IT SHOULD COME AS NO SURPRISE, since it’s true so many other places still: In the asparagus rows, males are in charge. ‘Martha Washington’ and ‘Mary Washington’ were names you used to see most often in catalogs, but no more. Their weakness: The Washington strains include both male and female plants, and the males are far more productive if what you want is lots of spears. Who doesn’t?
In the mid-1980s, Rutgers University, a state institution in New Jersey, began a program to improve asparagus performance that focused on the extra productivity of the male plants. The resulting strains, most of which have the word Jersey in their names, are what you want to grow if you’re going to plant asparagus. They waste no time or energy on seed production and go right to the task of making spears. They can be harvested more often (about every two to three days in a productive, established bed) and yield about 20 to 30 percent higher than the old varieties.
But asparagus tests even the most committed gardener, asking for a major feat of excavation followed by a lot of patience. Whatever kind you’re planting, you have to dig a trench about 18 inches wide and 6-8 inches deep (some people go a foot deep). Since asparagus is best planted in spring, when dormant roots are sold by mail, prepare the bed the previous fall or in earliest spring. Order roots, or crowns, by mail for the freshest possible plants; they will be either one or two years old when you get them. Growers like Jersey Asparagus Farms will tell you which all-male variety is right for your region.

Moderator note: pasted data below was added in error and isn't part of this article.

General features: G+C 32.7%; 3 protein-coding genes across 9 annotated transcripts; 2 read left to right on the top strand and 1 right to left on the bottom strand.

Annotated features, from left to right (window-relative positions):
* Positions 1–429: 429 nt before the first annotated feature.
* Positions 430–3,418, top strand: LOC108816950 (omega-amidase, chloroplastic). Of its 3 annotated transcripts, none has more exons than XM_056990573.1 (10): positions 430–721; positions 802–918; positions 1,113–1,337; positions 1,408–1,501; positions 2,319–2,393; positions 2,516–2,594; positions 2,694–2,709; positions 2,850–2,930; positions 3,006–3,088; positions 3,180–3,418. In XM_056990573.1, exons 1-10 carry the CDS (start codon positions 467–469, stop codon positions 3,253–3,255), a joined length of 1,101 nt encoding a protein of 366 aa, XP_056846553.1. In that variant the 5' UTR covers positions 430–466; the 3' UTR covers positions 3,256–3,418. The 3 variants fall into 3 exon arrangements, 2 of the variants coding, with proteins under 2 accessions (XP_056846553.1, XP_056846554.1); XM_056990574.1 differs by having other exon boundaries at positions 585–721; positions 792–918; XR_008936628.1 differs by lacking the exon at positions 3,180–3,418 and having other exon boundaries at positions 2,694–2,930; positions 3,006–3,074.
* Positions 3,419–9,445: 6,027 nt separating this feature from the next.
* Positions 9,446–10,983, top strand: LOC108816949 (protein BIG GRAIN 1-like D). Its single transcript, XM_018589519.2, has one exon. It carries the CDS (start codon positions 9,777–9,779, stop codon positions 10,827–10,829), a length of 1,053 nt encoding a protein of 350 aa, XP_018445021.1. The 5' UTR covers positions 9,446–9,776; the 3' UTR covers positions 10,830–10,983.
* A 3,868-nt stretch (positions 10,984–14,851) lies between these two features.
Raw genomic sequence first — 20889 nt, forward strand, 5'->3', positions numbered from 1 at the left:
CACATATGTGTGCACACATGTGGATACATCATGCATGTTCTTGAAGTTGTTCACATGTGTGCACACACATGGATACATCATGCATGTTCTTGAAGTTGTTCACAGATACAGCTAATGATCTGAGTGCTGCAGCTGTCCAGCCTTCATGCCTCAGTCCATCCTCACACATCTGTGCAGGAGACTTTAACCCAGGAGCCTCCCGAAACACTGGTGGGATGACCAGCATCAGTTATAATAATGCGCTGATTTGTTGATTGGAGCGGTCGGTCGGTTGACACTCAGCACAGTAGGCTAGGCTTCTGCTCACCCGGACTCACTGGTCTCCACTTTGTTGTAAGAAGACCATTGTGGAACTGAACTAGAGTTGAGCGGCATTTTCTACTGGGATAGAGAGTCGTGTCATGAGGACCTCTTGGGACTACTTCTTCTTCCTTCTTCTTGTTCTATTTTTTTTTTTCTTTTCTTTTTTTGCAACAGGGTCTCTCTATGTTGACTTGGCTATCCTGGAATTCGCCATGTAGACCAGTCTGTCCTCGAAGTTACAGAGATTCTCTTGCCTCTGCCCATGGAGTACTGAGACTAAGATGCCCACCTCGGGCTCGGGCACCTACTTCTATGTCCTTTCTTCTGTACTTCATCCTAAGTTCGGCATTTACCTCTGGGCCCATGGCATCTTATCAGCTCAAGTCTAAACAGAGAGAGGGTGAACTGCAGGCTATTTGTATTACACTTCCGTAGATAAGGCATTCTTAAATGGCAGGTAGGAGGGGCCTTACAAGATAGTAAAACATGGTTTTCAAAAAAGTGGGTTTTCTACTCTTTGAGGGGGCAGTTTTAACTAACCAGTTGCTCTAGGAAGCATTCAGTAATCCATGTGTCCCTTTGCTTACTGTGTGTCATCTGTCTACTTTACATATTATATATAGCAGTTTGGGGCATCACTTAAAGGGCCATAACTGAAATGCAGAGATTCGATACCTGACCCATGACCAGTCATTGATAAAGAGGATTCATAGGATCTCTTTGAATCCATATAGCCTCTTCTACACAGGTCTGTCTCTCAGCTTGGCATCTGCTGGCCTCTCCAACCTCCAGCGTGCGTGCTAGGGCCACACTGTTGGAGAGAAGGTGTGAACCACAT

To prepare the bed, first test the soil pH by following the package instructions on a home test kit, or by taking a sample, according to their directions, to a local soil lab. The lab report will indicate how to amend the soil, and with what material; the typical routes are sulfur to acidify and lime to neutralize, but neither is a quick fix—or the whole answer. Adding large amounts of organic matter, preferably compost, to the soil should always be the first step; an organic soil is easier to pH-balance. For asparagus, you are aiming for a pH within the neutral range, or about 6.5 to 7.0.
As you dig the trench, put the soil you excavate on a tarp or in wheelbarrows beside the site. Then layer the middle of the trench floor with a few inches of well-rotted manure and soil, sprinkle with rock phosphate and an all-natural organic fertilizer according to label directions, tamp the bottom, then fan the dormant roots out over the mound in the trench so they look like so many giant spiders with legs dangling. The illustration from Cornell University, above, shows the “W furrow” that is created once soil or soil and rotted manure is shoveled or hoed into the middle of the trench to support the roots, after the roots have their first soil heaped on top, as below:
Space the crowns about 18 inches apart within the row, and leave a few feet between parallel rows. When they are in place, backfill an inch or two of soil onto the plants and firm, then water. Once the crowns send up green shoots, shovel in another thin layer of soil (don’t cover the tips completely), and repeat this step through the summer until the asparagus trench is filled back in. Keep the area weeded and watered.
Now comes the patient part. You cannot cut any spears until the third spring in the ground – a full two years after planting. (Sometimes cutting for just two weeks in the second year is suggested; follow the directions your grower encloses with your crowns.) Until then, simply let the plants go through their cycle of sprouting spears that turn ferny in summer. Don’t cut off any foliage until cleanup of the bed in late winter or early spring.
The payoff is obvious, if you love asparagus. And, best of all, if kept weed-free and otherwise well-tended, a planting can last for up to 20 years. Did I mention that you can also grow the super-sweet and exceptionally pretty purple-spear varieties at home (here’s one source)? Maybe food for another post…